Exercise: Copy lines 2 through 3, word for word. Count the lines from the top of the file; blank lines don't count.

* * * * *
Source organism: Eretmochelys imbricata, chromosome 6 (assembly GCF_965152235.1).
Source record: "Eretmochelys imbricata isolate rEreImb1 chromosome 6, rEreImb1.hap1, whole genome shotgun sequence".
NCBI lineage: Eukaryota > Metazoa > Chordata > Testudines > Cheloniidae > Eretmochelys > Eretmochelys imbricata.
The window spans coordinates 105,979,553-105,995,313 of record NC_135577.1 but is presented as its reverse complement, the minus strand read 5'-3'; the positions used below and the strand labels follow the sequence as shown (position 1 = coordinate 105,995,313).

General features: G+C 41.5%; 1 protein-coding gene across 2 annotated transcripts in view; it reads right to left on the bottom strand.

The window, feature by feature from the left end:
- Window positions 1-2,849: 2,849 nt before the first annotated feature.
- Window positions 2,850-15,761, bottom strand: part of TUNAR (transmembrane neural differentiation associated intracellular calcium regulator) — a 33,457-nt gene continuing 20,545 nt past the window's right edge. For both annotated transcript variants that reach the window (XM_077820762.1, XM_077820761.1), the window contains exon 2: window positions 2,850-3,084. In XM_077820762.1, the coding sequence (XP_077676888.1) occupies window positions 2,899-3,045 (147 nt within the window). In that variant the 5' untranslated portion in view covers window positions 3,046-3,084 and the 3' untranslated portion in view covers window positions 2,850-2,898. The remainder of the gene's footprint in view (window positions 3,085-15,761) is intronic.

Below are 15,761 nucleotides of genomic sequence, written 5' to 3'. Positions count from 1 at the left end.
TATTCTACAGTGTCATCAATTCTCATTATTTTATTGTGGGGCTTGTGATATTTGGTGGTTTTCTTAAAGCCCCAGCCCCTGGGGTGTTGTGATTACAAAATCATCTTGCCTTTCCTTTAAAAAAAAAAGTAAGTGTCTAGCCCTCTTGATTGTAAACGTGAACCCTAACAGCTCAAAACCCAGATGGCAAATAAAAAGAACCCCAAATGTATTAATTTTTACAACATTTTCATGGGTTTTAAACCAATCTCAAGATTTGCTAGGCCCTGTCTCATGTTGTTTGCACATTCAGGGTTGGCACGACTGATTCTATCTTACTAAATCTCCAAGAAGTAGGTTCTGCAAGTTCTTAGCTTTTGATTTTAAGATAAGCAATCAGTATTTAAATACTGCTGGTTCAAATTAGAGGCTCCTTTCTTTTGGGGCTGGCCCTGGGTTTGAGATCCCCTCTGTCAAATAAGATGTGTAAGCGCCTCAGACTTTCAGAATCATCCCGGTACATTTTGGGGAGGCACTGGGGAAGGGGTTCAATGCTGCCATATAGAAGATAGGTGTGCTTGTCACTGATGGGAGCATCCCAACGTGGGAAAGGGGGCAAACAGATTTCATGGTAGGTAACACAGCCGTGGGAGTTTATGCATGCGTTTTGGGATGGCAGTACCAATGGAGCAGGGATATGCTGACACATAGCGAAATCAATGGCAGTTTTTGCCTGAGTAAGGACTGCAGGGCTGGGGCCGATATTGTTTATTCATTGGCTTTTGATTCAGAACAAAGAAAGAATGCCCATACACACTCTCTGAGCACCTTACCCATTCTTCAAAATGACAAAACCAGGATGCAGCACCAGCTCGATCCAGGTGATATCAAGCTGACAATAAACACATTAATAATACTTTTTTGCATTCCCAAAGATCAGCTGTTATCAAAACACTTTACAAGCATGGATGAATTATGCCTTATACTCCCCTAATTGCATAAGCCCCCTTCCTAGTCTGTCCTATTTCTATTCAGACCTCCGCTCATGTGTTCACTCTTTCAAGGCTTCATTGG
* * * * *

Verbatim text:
Source record: "Eretmochelys imbricata isolate rEreImb1 chromosome 6, rEreImb1.hap1, whole genome shotgun sequence".
NCBI lineage: Eukaryota > Metazoa > Chordata > Testudines > Cheloniidae > Eretmochelys > Eretmochelys imbricata.